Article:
SXSW Interactive is a hard conference to peg. As in, What exactly is it about?
Zeldman, as usual, captures the hard-to-capture:
SWSX Interactive is about zeitgeist, and what’s on people’s business cards can tell you as much about the industry as what’s being discussed on the panels.
For example, I used to think the name itself was a bit odd. SXSW Music is about music. SXSW Film is about movies. But Interactive? I haven’t seen anyone use that term to describe what they’re working on since the pre-Web days of multimedia CD-ROMs.
But Interactive is, I now think, as good a name as any to apply to this conference. The difference is that Music and Film are always going to be about music and film. SXSW Interactive is about what is happening now, and what’s happening now is different than what was happening a year ago, and very different than what was happening just five years ago. An amorphous name for an amorphous concept.
The other difference between SXSWi and every other conference I’ve attended recently is in the relative value of the official programming. I generally prefer smaller events like An Event Apart and C4 — one or two days long, a few hundred attendees, and a single track of conference sessions. But even at WWDC, which is about the same size as SXSWi in terms of attendance and the number of concurrent sessions, the most interesting stuff is what’s going on in the official programming.
Many clichés are true, and at SXSWi that applies to the one about the most interesting stuff happening in the hallways, restaurants, and bars. I can’t think of any other conference where, if forced to choose, I’d prefer to participate socially and forgo attending any of the official presentations/lectures/panels.
It’s not black and white. At most conferences, the deal is that the content is great and the socializing is good. At SXSWi, the content is good, but the socializing is great. It’s a subtle difference, but it’s key to understanding the perennial appeal of SXSWi.
This year, in particular, there seemed to be a strong consensus that the official programming was weak. With several thousand attendees, there are bound to be dissenters who truly enjoyed the sessions — but the general vibe was a collective “Meh”. Last year I remember many times when it was tough to choose which session to attend at any given time; this year it was often tough to find any session of interest at any given time.1
What’s interesting about this is that consensus was just as strong that SXSWi 2007 was well worth attending. I can’t imagine that many attendees would say this about a conference like WWDC or RailsConf if the sessions were widely regarded as disappointing.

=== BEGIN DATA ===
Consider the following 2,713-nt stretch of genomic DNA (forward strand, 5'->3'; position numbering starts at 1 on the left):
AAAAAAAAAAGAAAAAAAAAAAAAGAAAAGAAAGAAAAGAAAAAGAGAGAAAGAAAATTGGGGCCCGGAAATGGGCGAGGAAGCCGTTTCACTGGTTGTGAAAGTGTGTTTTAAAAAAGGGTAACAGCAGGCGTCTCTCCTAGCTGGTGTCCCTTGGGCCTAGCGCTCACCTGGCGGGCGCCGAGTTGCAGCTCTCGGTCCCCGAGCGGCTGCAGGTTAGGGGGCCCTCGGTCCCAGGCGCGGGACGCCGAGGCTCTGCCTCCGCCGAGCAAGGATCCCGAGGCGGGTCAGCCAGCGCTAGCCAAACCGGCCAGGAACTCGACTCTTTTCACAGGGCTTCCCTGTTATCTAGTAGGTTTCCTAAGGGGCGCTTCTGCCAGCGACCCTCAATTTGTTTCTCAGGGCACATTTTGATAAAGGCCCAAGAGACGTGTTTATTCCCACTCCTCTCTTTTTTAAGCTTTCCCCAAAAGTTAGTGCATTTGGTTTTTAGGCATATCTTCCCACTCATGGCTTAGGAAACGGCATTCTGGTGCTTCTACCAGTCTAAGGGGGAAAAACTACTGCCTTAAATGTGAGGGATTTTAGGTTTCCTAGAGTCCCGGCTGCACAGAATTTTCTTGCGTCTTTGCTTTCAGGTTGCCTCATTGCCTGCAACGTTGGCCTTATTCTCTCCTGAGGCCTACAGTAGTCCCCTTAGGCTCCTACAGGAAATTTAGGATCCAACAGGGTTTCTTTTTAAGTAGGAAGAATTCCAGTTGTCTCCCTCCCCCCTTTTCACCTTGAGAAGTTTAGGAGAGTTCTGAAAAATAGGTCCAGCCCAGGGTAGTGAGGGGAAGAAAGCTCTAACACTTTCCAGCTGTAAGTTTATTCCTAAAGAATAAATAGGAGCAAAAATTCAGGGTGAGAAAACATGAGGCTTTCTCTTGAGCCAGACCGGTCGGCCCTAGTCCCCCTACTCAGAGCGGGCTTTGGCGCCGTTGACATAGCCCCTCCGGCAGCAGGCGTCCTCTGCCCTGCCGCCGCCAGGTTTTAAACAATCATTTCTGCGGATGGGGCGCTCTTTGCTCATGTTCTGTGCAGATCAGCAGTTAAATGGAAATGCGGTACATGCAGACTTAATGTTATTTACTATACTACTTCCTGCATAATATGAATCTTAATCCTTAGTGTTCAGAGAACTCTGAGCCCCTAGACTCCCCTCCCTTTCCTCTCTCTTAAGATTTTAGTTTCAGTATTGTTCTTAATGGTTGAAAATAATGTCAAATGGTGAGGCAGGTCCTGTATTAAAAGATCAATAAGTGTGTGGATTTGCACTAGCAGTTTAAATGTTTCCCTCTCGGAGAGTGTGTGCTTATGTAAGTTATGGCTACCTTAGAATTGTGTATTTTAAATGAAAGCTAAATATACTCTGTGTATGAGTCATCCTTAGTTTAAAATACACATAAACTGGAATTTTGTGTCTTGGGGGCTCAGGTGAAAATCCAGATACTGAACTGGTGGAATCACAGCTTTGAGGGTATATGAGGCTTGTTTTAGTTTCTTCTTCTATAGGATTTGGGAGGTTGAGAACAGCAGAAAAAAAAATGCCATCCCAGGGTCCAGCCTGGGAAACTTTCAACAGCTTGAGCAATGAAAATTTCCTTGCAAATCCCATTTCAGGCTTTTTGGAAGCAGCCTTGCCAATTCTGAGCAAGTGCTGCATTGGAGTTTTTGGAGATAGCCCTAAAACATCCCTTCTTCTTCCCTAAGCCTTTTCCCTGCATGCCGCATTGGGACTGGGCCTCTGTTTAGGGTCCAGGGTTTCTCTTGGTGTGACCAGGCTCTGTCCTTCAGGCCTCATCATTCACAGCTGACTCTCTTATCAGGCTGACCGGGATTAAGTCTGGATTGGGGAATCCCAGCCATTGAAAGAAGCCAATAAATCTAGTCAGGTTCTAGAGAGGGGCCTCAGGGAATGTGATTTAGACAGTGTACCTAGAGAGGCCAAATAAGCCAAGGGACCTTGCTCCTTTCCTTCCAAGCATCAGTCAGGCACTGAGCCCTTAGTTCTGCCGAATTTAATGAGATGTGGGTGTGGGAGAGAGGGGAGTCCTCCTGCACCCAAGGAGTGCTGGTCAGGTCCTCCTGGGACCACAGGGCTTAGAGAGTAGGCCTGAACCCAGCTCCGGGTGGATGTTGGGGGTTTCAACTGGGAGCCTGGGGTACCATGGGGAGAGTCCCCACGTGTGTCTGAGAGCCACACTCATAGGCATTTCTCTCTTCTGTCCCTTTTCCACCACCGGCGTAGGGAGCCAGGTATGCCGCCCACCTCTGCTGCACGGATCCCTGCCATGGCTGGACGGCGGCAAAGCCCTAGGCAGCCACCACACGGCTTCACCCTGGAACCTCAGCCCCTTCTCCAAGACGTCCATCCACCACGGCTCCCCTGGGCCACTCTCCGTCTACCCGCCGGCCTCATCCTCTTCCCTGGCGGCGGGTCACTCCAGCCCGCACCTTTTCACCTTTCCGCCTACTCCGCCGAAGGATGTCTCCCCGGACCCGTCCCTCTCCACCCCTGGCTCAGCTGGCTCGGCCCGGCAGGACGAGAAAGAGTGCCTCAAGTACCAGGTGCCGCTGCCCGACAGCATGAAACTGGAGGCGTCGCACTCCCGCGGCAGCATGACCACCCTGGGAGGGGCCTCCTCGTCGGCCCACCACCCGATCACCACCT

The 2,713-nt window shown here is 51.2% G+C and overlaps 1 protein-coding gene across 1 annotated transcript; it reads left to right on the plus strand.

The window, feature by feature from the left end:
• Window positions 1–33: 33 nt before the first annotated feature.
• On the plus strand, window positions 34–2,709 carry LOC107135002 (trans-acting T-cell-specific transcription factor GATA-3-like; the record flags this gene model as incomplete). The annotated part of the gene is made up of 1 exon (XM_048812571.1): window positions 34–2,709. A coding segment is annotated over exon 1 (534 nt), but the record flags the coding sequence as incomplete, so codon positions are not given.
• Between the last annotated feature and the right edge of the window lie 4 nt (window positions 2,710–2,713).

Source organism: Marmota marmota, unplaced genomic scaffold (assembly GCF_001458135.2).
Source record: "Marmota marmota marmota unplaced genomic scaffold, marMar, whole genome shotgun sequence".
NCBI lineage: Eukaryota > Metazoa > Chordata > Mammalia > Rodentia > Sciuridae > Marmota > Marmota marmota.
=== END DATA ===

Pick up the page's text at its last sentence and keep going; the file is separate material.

One problem, I think, is SXSWi’s emphasis on panels rather than lectures. (Khoi Vinh posted a brief essay today on this same point.) Panels are good for an introduction, and they can be entertaining in the way that a talk show is. But there’s no sustained narrative, no way to build a case or leave the audience with a strong impression. I’m guilty as charged; both times I’ve spoken at SXSWi have been on panels. But I feel like I conveyed 50 times more information in my hour-long lecture at C4 in October than I did as one of three panelists in an hour-long session at SXSWi this year — and I thought our panel went well. Panels are dessert, lectures are meals. The mix at SXSWi this year was far too sugary.
My goal for any conference session is to learn something new or to hear interesting ideas I never would have thought of myself — both of which are far more common in lectures than panel discussions.
Austin bills itself as the live music capital of the world. Unquestionably, it is an artist’s town. And so SXSW is an artist’s conference. What makes what we do — where by “we” I loosely mean all of us whose creative output are things like markup and source code — so hard to encapsulate is that it’s both art and science. It’s like one of those optical illusions that looks like a chalice one moment and two opposing faces the next.
It’s easier, I think, to conceive of a conference that focuses mostly on the science side — e.g., my aforementioned examples of WWDC and RailsConf. SXSWi focuses mostly on the art, which is what makes it different, and which is what draws so many people back every year. It’s a mix of people and topics you can’t find anywhere else.
But the nebulous nature of art puts more emphasis on the need for speakers to add structure, clarity, and preparation to their presentations. SXSWi, by nature of its audience, is chock full of interesting conversations in the hallways, at restaurant tables, and around the late-night pitchers of beer. We don’t need them on stage, too.
Which is not to say attendance was sparse. Quite the opposite — most sessions I attended were packed. ↩